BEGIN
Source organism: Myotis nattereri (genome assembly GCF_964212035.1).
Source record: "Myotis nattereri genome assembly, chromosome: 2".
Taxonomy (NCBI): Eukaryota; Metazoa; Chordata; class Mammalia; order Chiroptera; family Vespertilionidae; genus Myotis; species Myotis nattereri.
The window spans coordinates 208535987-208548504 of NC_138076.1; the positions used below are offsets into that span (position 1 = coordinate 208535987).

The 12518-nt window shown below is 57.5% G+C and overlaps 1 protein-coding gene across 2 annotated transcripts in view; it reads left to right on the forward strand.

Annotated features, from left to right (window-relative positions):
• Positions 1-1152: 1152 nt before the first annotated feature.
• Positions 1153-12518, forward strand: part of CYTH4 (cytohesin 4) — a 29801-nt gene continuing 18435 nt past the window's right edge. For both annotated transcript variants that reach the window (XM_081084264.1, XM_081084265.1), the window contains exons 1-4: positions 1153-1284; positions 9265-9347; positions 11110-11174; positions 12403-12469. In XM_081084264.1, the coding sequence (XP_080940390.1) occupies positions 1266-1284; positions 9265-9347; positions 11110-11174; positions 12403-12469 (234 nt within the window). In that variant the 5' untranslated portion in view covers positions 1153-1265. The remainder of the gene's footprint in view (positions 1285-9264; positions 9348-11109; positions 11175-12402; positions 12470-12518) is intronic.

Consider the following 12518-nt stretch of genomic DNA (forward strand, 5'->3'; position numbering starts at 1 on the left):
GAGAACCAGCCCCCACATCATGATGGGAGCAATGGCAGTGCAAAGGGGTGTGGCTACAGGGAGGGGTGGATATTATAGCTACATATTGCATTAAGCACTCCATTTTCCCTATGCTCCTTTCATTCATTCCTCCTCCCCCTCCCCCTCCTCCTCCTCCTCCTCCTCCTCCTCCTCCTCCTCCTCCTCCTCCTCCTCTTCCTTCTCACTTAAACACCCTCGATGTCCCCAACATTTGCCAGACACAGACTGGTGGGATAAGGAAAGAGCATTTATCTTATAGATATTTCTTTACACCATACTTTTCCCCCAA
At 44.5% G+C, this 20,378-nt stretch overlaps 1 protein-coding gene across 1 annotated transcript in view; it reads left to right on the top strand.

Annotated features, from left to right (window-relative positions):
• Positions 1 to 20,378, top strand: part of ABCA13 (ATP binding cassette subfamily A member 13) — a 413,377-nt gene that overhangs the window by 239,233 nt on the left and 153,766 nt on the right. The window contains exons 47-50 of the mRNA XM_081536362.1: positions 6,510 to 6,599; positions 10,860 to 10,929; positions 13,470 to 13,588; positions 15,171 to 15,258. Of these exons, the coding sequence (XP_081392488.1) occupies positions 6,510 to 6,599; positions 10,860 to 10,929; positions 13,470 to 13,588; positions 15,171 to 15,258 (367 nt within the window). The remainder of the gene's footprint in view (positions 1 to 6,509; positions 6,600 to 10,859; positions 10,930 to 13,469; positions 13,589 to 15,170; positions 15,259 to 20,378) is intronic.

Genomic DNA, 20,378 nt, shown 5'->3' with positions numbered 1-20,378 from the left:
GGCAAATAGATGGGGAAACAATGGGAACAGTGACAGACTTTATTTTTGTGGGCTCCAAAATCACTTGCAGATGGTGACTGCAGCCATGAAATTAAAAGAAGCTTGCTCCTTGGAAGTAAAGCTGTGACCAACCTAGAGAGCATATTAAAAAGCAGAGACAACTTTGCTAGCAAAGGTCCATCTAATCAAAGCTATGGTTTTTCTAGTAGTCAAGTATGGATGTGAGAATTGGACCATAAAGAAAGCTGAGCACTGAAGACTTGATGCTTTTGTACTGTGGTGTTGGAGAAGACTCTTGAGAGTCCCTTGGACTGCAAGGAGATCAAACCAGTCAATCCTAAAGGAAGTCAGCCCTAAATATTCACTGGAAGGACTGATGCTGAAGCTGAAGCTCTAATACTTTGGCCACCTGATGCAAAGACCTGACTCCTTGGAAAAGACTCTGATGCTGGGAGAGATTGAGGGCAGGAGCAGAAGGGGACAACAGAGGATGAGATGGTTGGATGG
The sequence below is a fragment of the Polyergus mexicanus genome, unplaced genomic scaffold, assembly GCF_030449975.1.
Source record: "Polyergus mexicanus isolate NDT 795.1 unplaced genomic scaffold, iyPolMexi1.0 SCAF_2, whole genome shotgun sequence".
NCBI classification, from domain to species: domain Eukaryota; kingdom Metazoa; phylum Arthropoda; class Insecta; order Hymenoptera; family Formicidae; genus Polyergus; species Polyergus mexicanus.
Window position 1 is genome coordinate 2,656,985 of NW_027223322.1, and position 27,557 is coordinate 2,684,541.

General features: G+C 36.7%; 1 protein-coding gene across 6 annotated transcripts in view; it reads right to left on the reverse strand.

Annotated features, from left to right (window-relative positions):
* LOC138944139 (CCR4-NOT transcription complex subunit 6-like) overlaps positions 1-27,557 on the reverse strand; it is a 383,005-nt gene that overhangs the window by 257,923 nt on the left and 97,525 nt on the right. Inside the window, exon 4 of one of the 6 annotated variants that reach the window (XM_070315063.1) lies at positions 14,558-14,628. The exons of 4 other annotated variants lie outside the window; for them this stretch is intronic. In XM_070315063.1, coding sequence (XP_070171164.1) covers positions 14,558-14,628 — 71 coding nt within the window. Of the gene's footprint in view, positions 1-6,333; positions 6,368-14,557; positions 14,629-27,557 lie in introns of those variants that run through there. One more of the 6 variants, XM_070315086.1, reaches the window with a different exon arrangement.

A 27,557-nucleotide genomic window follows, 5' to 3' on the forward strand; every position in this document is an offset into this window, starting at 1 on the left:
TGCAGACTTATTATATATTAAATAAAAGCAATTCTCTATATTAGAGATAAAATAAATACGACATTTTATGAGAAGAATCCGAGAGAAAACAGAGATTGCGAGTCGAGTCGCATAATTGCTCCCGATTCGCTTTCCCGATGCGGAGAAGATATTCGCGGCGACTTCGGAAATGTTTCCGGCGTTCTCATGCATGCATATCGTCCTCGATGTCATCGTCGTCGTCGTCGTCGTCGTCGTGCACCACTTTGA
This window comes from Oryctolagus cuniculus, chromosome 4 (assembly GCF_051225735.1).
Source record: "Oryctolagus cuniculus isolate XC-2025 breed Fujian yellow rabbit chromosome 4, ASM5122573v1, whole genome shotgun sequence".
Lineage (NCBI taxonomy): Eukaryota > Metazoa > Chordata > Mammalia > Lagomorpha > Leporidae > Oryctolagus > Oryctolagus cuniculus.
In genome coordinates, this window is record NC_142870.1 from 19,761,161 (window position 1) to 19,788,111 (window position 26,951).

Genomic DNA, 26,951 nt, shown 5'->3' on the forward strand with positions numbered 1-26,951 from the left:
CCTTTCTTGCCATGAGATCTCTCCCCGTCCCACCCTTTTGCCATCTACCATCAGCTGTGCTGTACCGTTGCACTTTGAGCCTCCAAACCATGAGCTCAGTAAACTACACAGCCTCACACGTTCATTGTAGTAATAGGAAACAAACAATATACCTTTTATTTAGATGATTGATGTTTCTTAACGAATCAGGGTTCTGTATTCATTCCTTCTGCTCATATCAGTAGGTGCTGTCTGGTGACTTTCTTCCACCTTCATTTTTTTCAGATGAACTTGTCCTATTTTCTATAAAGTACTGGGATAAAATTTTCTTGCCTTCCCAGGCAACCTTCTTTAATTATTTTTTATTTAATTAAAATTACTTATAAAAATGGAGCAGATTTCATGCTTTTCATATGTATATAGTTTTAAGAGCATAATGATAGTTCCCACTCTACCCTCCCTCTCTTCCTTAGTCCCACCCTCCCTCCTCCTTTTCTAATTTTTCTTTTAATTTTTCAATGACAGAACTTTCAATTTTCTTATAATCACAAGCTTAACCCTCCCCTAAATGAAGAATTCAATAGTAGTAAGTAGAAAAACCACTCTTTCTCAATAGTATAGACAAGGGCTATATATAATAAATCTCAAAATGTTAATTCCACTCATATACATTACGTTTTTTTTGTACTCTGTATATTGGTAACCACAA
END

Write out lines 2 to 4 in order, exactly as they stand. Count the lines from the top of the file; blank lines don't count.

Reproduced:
Source record: "Myotis nattereri genome assembly, chromosome: 2".
Taxonomy (NCBI): Eukaryota; Metazoa; Chordata; class Mammalia; order Chiroptera; family Vespertilionidae; genus Myotis; species Myotis nattereri.
The window spans coordinates 208535987-208548504 of NC_138076.1; the positions used below are offsets into that span (position 1 = coordinate 208535987).